Over dinner one night, I told my husband that I felt duped. I liked our house, and wanted us to buy it, in large part because it looked like the perfect place to raise kids. When I toured the home, I had visions of family walks to the neighborhood playground, watching my daughter climb the numerous trees, and trick-or-treating every October.

In a failed effort to make me feel better, my husband pointed out that some of our parent friends choose to take their kids to Halloween festivals and trunk-or-treating (the variation of trick-or-treating where kids go from car to car to collect candies, usually held in church or school parking lots) instead of going around their blocks. “I don’t know if they’re afraid of razor blades in candy or just don’t want to be out late,” he said with a shrug. “But I’ve heard trick-or-treating isn’t as big as it used to be.”

I wanted to scoff at the suggestion that my favorite Halloween tradition was on its way out, but I couldn’t help but think my husband might be right. My best friend lives on a busy street in Los Angeles and complains that she’s gotten fewer and fewer trick-or-treaters over the past decade. My sister-in-law, who lives in an adorable Pennsylvania suburb, said that last year, she only gave candy to her mailman. My cousin, who lives in a New York City apartment, says he always buys Halloween candy—but usually ends up eating it himself.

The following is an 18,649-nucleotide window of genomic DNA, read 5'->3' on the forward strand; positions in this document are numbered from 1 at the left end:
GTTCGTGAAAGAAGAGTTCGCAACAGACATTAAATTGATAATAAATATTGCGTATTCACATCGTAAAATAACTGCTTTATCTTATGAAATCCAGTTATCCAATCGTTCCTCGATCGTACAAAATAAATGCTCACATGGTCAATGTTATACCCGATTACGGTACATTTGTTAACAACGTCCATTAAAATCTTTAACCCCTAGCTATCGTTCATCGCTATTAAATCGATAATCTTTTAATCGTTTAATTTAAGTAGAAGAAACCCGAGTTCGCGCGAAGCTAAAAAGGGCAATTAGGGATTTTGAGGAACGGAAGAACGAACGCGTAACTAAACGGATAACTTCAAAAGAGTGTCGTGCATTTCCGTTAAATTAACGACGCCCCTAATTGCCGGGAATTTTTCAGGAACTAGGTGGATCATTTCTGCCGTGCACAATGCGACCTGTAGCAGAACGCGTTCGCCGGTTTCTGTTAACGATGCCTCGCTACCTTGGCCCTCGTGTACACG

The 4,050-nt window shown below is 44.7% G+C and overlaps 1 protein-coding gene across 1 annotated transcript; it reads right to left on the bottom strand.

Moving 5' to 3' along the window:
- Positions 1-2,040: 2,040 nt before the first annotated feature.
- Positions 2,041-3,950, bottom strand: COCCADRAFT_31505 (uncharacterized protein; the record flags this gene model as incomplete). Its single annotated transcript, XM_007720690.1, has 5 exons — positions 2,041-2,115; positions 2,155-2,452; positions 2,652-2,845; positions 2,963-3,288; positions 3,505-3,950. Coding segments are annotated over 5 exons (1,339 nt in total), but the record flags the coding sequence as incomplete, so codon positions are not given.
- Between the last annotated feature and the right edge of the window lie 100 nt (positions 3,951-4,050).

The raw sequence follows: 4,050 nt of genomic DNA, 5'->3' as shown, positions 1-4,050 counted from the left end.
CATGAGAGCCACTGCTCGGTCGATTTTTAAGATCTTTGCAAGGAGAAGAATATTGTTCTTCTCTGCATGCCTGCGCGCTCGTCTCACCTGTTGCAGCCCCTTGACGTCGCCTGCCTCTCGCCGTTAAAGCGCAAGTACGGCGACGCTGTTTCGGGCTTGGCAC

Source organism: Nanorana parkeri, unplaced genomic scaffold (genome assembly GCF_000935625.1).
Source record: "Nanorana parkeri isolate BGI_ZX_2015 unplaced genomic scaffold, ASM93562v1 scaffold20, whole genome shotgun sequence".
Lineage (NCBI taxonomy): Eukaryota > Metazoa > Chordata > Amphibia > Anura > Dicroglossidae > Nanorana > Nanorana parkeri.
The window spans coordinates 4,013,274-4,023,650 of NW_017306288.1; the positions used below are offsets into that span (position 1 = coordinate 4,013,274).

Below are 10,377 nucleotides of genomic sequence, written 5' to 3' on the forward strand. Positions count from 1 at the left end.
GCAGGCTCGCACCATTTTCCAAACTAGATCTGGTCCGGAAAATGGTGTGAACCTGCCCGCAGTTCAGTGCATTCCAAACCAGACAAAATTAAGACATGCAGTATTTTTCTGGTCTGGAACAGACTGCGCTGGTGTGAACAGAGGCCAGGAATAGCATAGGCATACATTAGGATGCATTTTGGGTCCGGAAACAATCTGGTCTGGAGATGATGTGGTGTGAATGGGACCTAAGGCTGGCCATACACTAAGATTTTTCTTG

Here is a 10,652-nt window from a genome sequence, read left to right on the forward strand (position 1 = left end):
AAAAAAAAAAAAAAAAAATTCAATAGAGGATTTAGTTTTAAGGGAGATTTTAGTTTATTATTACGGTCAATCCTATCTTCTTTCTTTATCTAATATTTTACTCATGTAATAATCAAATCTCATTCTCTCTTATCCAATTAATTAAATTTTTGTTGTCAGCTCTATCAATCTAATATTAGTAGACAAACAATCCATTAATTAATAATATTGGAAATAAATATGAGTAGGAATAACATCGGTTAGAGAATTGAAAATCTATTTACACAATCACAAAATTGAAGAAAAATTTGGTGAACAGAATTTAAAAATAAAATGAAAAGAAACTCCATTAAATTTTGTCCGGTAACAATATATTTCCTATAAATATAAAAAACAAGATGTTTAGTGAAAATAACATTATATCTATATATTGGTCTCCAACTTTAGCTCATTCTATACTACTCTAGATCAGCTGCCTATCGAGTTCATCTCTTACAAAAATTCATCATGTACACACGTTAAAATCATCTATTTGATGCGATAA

But I wasn’t ready to give up on our new home. Whenever I ran into a neighbor, I brought up my cause. “We should be a trick-or-treating neighborhood,” I’d say to anyone I happened to catch walking to their mailbox.